This cover here to your left, is the version that I was reading. Note the girl with the red coat. Throughout the story, Dora is mentioned often as wearing a red coat. It was very “Schindler’s List-like”.

When I turned round she was already gone – halfway back along the carriage, walking briskly, shoulders hunched. Then she turned sideways and disappeared, a red coat swallowed by a grey crowd.

Therefore, both covers of this book show a significant detail noted in the story. (Just to bring a few things to your attention, if you will.)

I marked many, many passages in the book – I have little pieces of paper everywhere because there is so many interesting (and sordid) passages about Hitler’s reign and what he did to ensure the voice heard in Germany was only his own. He “de-nationalized” all political opponents, forcing them from Germany. Those countries that took them in as refugees had their visas state they were not allowed to engage in any political activity of any kind, in essence, Hitler did everything to ensure complete silence to any opposition to his rule.

In the beginning, immediately following the First World War, this book was very similar to the audiobook, All our Worldly Goods. It was similar in that the writing of the plight of the WWI soldiers was so exquistely written with such wonderful detail that I felt pain in my heart. Both books touched very heartwrenchingly upon the public’s feeling of the soldiers post-war – men to be hidden away, their heroism replaced with disgust. They reminded everyone too much of things they wished to forget.

“They are coming to assess whether he, Theo Poepke, can return to civilian life, or whether he will be sent for the foreseeable future to one of the secret military hospitals. This is not a health issue. It is one of morale: the authorities do not want the horrifically wounded to sabotage support for the war, to frighten women on trams.”

In the end, I was planning on assigning 3.5 stars to this book. Even though it was immensely interesting learning about the political resistance to Hitler and his ideologies, I felt that at times, I had to force myself in a way to continue reading. It wasn’t that the writing wasn’t well done, actually, the writing is gorgeous. It is simply that it didn’t drive me hard enough to keep wanting to pick it up. It is a fantastic story, there was that something missing for me.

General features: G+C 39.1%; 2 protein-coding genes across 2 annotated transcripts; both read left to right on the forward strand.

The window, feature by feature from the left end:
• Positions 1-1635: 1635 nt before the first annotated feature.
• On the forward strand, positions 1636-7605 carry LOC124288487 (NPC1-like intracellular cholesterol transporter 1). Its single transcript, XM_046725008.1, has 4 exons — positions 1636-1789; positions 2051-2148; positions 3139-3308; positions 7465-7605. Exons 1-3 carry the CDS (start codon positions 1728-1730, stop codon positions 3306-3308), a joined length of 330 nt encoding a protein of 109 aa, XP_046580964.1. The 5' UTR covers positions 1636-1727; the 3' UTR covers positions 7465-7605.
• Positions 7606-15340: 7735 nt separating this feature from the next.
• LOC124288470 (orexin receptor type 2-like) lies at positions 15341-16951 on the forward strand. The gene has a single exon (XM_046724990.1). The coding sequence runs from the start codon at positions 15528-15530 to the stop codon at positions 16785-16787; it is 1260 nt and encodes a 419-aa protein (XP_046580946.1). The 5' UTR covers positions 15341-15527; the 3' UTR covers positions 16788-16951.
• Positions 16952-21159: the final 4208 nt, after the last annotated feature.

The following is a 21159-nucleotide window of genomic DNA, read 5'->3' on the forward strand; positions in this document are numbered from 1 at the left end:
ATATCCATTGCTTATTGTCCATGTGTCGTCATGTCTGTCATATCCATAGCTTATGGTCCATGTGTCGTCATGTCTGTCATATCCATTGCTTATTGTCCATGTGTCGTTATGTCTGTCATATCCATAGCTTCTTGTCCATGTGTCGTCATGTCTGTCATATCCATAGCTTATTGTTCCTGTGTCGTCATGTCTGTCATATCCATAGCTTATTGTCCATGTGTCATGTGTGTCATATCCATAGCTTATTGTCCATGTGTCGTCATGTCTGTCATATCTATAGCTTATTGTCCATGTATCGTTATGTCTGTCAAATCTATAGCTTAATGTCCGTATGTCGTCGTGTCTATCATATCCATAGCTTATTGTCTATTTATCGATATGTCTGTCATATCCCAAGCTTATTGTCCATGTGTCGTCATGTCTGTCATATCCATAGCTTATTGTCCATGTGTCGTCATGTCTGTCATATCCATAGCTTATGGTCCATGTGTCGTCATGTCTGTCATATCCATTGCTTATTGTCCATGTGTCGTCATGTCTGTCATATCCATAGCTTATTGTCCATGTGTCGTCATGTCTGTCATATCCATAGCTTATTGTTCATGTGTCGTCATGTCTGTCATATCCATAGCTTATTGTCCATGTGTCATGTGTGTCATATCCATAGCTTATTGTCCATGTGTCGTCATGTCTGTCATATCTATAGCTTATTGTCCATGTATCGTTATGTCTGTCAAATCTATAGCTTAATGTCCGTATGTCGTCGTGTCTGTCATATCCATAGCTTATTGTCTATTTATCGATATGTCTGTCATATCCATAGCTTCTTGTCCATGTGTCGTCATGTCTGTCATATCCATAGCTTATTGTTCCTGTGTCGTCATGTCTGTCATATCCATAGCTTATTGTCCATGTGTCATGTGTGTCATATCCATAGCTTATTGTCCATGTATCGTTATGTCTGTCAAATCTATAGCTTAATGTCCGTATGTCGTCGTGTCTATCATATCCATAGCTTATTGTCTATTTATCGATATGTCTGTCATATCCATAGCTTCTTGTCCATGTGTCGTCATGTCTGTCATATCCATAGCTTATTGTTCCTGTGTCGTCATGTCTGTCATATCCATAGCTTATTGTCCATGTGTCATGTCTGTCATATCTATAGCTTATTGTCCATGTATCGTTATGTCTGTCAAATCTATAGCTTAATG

And then, the last few chapters explode with greatness and I waffle now for that 4th star. Oh, but why did we have to wait until the very, very end to have everything come tumbling out – the settling of the “mystery” surrounding Dora’s death, the betrayal of Hans, the imprisonment of Ruth, etc. etc. A very, very powerful and wonderful ending.  Sigh! I’m waffling.

JUST READ IT! Book Review: A Good American

 Go to your new home, Frederick Meisenheimer. Go and be a good American.

I instantly fell in love with A Good American. I fell head over heels in love for Frederick and Jette by the time I hit page 7.  I am also mad for Mr. George’s writing. It is so eloquent, so smooth, so wonderful. This is the man’s first novel? He’s a writing genius!

There were times during this tale that I cried so hard I couldn’t see the words swimming in front of me. There were times during this tale when I laughed out loud. As Sara Gruen (Water for Elephants) praises on the back cover, this book “…had me alternately laughing and crying but always riveted. It’s a rich, rare treat of a book.” This couldn’t have been better stated. It was one of those “I can’t put this down” kind of read.

A Good American is a tale about Frederick and Jette’s move to America from Hanover, Germany in 1904. An immediate exodus is required following a blow out with Jette’s snobby mother who could not accept the love Frederick had for Jette. The story is told from the perspective of Frederick and Jette’s grandson, James and is told with so much love and honour and humour too, it made me smile and wistful from the very first pages. (and when you get to the part where you realize why they bestowed the name James, grab your tissues. You’ll actually need many tissues off and on however. I’m just warning you now.)

It can also be considered a love letter to America in a way, with all its dreams, hopes and promises. And yet, sometimes the very ugly side of America too. It has hints of Forrest Gump, as we travel through two World Wars, presidential assassians and a walk down musical memory lane with nods to ragtime, blues, Louie Armstrong, Glen Miller mentions, etc.

Any lingering homesickness had been eradicated by his first excursion onto the streets of America. Everything he’d seen had been unimaginably different from the dry, dour streets of Hanover, and to his surprise he was not sorry in the slightest. He was smitten by the beguiling otherness of it all.

And so began my grandfather’s rapturous love affair with America — an affair that would continue until the day he died.